Four zero-day vulnerabilities in Microsoft Exchange servers have been used in the attack
Microsoft published out-of-band advisories to address four zero-day vulnerabilities in Microsoft Exchange Server that have been exploited in the wild. Microsoft attributes the exploitation of these flaws to a state-sponsored group it calls HAFNIUM. The group has historically targeted U.S.-based institutions, which include “infectious disease researchers, law firms, higher education institutions, defense contractors, policy think tanks, and NGOs,” according to the Microsoft blog.
CVE-2021-26855 is a SSRF vulnerability in Microsoft Exchange Server. An unauthenticated, remote attacker could exploit this flaw by sending a specially crafted HTTP request to a vulnerable Exchange Server. In order to exploit this flaw, Microsoft says the vulnerable Exchange Server would need to be able to accept untrusted connections over port 443. Successful exploitation of this flaw would allow the attacker to authenticate to the Exchange Server.
Volexity, one of three groups credited with discovering CVE-2021-26855, explained in its blog post that it observed an attacker leverage this vulnerability to “steal the full contents of several user mailboxes.” All that is required for an attacker to exploit the flaw is to know the IP address or fully qualified domain name (FQDN) of an Exchange Server and the email account they wish to target.
CVE-2021-26857 is an insecure deserialization vulnerability in Microsoft Exchange. Specifically, the flaw resides in the Exchange Unified Messaging Service, which enables voice mail functionality in addition to other features. To exploit this flaw, an attacker would need to be authenticated to the vulnerable Exchange Server with administrator privileges or exploit another vulnerability first. Successful exploitation would grant the attacker arbitrary code execution privileges as SYSTEM.
CVE-2021-26858 and CVE-2021-27065 are both arbitrary file write vulnerabilities in Microsoft Exchange. These flaws are post-authentication, meaning an attacker would first need to authenticate to the vulnerable Exchange Server before they could exploit these vulnerabilities. This could be achieved by exploiting CVE-2021-26855 or by possessing stolen administrator credentials. Once authenticated, an attacker could arbitrarily write to any paths on the vulnerable server.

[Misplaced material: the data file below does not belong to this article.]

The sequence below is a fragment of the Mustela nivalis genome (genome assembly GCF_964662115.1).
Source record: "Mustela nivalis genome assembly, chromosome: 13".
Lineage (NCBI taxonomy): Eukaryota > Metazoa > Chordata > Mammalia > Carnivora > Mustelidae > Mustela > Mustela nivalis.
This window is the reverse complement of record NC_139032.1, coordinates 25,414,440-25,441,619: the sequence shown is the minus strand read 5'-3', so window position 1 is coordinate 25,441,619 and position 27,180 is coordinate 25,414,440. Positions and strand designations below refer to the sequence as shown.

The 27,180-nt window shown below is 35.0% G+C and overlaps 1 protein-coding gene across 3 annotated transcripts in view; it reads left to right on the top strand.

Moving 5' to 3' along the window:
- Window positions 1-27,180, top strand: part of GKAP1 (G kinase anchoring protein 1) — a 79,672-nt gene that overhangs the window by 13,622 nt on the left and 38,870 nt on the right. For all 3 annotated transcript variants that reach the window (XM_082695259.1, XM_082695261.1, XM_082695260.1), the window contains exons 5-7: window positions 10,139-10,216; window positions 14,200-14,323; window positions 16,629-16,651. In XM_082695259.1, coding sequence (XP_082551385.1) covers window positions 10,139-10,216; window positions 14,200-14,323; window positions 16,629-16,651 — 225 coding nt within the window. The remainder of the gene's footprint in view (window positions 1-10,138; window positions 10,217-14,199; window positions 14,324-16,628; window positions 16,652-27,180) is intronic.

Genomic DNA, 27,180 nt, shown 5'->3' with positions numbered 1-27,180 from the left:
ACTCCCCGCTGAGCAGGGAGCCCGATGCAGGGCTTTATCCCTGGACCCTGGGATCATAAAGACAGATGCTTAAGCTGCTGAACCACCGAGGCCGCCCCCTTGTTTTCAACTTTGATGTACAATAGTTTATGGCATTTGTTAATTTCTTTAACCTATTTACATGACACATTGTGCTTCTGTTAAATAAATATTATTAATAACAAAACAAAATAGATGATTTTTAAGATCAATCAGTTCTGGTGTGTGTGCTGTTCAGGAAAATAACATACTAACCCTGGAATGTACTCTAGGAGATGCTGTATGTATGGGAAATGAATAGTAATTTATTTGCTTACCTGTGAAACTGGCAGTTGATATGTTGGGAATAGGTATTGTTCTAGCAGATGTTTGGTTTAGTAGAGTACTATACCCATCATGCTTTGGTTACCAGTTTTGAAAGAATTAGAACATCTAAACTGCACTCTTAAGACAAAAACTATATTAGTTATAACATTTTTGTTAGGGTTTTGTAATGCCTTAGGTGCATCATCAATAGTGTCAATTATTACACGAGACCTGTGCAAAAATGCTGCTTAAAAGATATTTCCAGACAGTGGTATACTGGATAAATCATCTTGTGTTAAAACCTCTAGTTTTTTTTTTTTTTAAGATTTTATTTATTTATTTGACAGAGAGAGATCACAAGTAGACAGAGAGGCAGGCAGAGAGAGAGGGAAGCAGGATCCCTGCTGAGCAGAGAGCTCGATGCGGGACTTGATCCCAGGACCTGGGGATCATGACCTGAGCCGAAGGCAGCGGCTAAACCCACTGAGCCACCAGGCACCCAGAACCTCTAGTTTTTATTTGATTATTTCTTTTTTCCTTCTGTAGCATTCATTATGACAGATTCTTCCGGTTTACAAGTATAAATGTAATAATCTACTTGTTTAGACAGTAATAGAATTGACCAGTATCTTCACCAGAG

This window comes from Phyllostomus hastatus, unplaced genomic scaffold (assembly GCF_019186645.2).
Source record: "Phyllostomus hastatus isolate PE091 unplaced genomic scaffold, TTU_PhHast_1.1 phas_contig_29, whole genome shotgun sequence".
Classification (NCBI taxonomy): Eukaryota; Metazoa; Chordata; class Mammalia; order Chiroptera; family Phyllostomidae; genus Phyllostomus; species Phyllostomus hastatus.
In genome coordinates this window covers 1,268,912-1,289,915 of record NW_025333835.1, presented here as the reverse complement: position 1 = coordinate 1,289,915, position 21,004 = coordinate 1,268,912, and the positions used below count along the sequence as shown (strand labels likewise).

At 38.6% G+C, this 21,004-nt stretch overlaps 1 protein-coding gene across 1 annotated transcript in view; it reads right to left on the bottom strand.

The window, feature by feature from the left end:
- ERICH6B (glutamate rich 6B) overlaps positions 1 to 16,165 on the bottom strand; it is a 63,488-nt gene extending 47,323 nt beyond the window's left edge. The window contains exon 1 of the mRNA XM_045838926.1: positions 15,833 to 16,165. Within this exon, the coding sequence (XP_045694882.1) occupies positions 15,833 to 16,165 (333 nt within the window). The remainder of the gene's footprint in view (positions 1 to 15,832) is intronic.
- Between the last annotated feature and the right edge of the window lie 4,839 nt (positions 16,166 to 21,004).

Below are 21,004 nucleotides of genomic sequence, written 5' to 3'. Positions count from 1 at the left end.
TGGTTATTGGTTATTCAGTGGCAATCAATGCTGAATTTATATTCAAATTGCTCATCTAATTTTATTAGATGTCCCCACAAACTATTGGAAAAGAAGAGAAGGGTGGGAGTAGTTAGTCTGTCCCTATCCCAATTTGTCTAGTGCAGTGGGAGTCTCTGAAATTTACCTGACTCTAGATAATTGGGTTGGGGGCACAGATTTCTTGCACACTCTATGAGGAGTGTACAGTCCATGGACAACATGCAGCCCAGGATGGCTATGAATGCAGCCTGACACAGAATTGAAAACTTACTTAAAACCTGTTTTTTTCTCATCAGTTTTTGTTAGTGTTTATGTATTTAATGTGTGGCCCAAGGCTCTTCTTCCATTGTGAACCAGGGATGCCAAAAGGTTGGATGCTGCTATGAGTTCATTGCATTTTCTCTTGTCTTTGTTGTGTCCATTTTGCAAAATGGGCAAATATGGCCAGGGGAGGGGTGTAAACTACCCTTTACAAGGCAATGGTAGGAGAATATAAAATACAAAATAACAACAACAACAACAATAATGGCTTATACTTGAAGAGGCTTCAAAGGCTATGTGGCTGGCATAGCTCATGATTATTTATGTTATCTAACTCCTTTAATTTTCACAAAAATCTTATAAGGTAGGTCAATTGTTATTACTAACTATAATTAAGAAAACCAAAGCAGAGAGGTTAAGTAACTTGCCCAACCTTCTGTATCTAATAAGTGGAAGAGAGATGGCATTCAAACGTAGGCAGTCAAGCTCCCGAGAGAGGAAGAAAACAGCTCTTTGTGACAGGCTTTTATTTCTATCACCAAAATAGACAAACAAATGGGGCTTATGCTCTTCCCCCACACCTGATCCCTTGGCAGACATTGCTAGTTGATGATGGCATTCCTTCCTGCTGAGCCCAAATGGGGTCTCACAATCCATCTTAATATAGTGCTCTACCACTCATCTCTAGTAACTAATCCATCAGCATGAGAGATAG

Microsoft’s blog says its researchers observed the HAFNIUM threat actors exploiting these flaws to deploy web shells onto targeted systems in order to steal credentials and mailbox data. The attackers reportedly were also able to obtain the offline address book (OAB) for Exchange. Possessing this information would be useful for a determined threat actor performing further reconnaissance activity on their target.
Newgen collaborates with Tech Mahindra to automate the finance process of Premium Credit
Newgen Software has announced that Premium Credit Limited, the leading provider of premium...
Faurecia Streamlines International Procurement Process with OpenText
OpenText™ (NASDAQ: OTEX), (TSX: OTEX), today announced, Faurecia, a global leader in...
Kaspersky, policy experts discuss improving ICT supply chain resilience in APAC
For the past two years, the Asia-Pacific (APAC) region, like the rest of the world, has se...
Sydney drone spectacular sets new vision
ELEVATE Sydney, a new festival held 1-5 January, unveiled the largest drone display in the...
KDEM to ramp up the digital economy by developing cluster cities
As part of its Beyond Bengaluru initiative to ramp up the digital economy across the state...